Since adopting Fuji's X-system as my go-to camera system for day to day and paid work, I have collected a large number of the XF lenses. On this system I tend to have a preference for shooting primes but do use the zooms where I need the reach or for travel.
I have to say that I have been incredibly impressed by the construction quality of the lenses, the handling and optical performance. They seem to have a biting sharpness over the frame at optimum apertures that was pretty hard to achieve with full frame DSLRs, even on some of the very best lenses. The primes especially, seem to have very pleasing rendering of out of focus elements and transition from sharpness to blur. Being old-school to some extent, I do love the aperture ring that can simply be turned when holding the camera in a shooting position. Also, one of the best things about the analogue style controls on the camera/lens system is that you can sanity check and see your settings before even switching the camera on.
In my opinion, one of the best ever lenses I used on my full frame Nikon cameras was the amazing ZF.2 Zeiss 135mm f2 APO Sonnar. It has stunning sharpness, colour, out of focus rendering and handling. I was therefore attracted to the Fuji equivalent, the 90mm f2, so I bought it back in 2015. It has what I would call the "maturing" Fujifilm build quality, with water resistance and more defined and firmer aperture ring than the earlier lenses. As with most Fujinon lenses, it feels lighter than you imagine it should, but has lovely build quality with considerable use of metals. It is big by the standards of this system but not huge.....like a somewhat longer 56mm, and somewhat narrower than I thought it would be. When the lens is detached or the camera is off, a lens group, which I assume is a focus group, slides about inside like a weight sliding up and down a tube. When the lens is live the electromagnets of the linear motors must hold it in place. It feels a bit weird at first but focus is fast and deadly accurate. Here is the 90mm alone and on the X-T1 for scale.
I took this lens with me to Cornwall in October when I went camping with my son. I hadn't taken many decent images of him recently and really wanted to try and get a few....they grow up so fast! I thought it would make a change from the 56mm to have some extra reach. This is a lens which you can use as a conventional portrait lens; you just need to be further back than with the 56mm, but where it is also superb is a bit further back still where you can shoot a whole body portrait at wide aperture. The sharpness in the focal plane and relatively rapid fall-off into blur makes for great images with interesting perspective.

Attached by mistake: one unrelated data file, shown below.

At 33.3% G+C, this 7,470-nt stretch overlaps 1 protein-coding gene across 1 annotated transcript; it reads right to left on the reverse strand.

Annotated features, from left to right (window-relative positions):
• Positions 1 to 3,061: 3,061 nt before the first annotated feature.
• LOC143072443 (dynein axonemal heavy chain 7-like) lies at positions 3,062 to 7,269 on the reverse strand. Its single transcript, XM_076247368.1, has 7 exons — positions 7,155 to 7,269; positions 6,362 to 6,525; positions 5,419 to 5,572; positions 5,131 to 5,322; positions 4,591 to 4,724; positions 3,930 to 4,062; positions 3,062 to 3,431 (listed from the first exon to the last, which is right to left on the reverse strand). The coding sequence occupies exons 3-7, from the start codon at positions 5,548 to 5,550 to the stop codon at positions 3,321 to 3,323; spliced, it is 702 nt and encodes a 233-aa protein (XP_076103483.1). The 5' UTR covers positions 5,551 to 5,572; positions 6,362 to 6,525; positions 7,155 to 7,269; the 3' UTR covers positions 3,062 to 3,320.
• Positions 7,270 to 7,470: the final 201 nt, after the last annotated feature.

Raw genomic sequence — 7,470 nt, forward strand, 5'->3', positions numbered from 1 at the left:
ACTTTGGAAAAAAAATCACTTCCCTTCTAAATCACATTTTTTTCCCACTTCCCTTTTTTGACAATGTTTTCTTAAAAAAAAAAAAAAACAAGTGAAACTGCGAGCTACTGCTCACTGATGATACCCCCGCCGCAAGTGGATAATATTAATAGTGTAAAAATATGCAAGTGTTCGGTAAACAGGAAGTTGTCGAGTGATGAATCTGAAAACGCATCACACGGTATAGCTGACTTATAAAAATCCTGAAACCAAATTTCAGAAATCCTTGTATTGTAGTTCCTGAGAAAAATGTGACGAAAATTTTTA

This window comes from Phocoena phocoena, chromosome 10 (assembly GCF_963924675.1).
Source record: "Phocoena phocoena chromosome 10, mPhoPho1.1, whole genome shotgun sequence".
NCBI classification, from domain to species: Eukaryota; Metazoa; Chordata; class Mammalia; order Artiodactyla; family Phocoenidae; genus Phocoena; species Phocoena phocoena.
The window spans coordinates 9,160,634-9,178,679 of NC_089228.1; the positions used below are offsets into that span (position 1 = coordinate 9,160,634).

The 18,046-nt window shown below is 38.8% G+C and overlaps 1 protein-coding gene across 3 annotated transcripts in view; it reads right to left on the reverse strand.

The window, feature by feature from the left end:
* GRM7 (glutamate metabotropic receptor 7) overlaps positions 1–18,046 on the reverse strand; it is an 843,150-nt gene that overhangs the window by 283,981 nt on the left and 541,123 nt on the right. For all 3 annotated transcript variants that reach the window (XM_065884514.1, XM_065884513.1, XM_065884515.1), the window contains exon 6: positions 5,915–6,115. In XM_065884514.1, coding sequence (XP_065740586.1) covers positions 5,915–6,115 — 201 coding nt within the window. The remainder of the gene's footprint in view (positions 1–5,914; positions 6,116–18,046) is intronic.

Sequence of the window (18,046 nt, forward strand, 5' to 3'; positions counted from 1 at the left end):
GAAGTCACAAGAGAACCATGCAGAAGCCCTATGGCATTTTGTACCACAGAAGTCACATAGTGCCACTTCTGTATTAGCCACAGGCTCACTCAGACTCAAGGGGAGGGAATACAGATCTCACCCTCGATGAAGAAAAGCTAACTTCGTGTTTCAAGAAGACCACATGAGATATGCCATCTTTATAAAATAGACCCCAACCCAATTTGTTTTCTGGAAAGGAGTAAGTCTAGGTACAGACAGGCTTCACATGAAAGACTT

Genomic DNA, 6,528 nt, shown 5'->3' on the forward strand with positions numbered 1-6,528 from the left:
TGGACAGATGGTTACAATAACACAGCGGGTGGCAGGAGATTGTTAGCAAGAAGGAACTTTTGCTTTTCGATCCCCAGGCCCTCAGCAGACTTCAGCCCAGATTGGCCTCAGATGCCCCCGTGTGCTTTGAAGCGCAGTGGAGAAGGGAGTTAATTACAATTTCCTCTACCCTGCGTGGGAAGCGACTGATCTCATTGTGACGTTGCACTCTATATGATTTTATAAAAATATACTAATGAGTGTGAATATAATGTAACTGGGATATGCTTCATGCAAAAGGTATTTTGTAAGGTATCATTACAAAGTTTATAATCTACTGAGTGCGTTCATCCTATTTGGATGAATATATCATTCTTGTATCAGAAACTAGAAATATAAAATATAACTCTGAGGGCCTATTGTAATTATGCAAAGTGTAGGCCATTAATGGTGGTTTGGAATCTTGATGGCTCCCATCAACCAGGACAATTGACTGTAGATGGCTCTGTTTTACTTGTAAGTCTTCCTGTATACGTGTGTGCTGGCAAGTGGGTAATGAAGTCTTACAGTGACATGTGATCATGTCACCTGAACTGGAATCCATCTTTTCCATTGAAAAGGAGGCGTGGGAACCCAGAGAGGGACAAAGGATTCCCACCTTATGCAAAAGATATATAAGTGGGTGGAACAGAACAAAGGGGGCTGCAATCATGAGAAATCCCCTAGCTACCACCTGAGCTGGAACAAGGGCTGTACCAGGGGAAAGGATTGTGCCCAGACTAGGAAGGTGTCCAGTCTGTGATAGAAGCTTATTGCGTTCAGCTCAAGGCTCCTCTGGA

Sharpness at all apertures is astonishingly good. I have no way of measuring it objectively but I can see from viewing images at 100% that it is the sharpest of the Fujinon lenses, and they are all very good to excellent. This really is a lens where you base your choice of aperture purely on the depth of field you want. You do not have to consider spherical aberrations, focus shift, weakness at widest aperture or any other image degrading issues. It is so sharp wide open that there really is no discernible difference in IQ when stopping down. Perhaps technically it maxes out at f2.8 but there really is no real world difference, even on the pixel-packed X-T2. It really is very similar to the Zeiss.
Here are a few from the recent trip, from top to bottom; f2.8, f2, f2.8, f2.
It also makes for a landscape lens when a bit more reach or compression is needed.
Probably the only negative thing I can say about this lens is that it seems a bit more prone to flare than other telephotos I have used, even with its big lens hood, but for me this isn't a major issue and it is fairly easy to avoid.
Here is an example with a straight out of camera jpg from a +EV exposure bracket that shows a green flare.
Some complain that it should have image stabilisation....I would rather take the lighter weight, smaller size and less complexity of a non IS lens in this class. I agree it is very useful on the likes of a 70-200 equivalent.
An obvious question would be how does it compare to the 50-140 f2.8 at 90mm. I haven't carried out side by side comparisons but I have that lens and it is definitely outstanding for a zoom. Aside from being a stop slower in aperture, the zoom doesn't have quite the IQ across the image field (still great though) and the bokeh is quite different most of the time. The zoom has a slightly busier, more swirly bokeh with tighter bokeh balls or bubbles, which is arguably not quite as pleasant as the smoother wide aperture rendering of the 90mm.
While it is not a macro lens, it performs very well at or near minimum focus distance and works well for flowers, destroying complex backgrounds.
Two to finish. First a portrait at f2. While this wouldn't be my normal choice for any street photography due to the way I like to shoot, it does make a compelling lens for isolating a subject or cropping into a busy scene.
Overall, an amazing lens. It may not be a focal length everyone can make use of, but if you can it surely must be be the current IQ champion among a range of outstanding lenses.